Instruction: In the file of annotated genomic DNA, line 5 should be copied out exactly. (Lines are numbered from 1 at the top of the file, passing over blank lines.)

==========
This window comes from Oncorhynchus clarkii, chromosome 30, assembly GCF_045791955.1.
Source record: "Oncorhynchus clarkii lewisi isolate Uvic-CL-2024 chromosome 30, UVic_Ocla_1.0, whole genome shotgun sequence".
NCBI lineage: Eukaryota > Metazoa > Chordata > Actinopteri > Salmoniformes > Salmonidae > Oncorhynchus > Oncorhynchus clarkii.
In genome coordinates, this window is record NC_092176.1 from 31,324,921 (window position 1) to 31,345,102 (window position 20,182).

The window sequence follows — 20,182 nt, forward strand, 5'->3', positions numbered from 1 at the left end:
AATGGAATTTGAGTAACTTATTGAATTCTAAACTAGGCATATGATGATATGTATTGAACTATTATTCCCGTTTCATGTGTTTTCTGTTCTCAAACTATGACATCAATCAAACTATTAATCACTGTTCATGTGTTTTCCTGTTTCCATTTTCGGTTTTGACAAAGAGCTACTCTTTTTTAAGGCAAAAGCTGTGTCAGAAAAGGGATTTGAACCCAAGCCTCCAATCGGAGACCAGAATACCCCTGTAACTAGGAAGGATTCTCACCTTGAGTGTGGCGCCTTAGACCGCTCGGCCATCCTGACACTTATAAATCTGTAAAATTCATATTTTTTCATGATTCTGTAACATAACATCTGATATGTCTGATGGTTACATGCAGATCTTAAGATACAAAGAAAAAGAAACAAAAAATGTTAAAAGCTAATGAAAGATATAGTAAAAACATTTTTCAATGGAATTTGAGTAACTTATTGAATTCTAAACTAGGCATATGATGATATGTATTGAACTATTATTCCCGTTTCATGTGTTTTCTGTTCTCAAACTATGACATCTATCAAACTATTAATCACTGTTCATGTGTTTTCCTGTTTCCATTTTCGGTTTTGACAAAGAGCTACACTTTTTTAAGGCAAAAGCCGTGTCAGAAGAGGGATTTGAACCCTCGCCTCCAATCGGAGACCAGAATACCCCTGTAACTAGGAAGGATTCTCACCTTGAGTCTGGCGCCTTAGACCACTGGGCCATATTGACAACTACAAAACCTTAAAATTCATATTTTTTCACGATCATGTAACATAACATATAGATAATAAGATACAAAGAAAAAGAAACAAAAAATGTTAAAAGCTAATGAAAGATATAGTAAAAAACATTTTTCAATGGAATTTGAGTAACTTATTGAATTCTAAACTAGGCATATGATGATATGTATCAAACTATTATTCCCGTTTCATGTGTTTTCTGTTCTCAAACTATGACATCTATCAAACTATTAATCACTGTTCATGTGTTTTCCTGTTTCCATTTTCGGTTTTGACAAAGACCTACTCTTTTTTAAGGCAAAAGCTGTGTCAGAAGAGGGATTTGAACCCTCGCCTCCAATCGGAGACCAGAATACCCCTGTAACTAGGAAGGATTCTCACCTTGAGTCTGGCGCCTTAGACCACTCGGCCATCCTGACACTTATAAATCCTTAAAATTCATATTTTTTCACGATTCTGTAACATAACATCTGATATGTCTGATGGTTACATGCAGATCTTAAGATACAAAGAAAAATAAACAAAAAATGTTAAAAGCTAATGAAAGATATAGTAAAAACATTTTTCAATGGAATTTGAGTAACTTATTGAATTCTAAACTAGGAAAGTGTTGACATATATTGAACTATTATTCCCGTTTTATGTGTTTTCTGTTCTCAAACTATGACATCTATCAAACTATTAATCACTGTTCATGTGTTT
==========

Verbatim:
The window sequence follows — 20,182 nt, forward strand, 5'->3', positions numbered from 1 at the left end: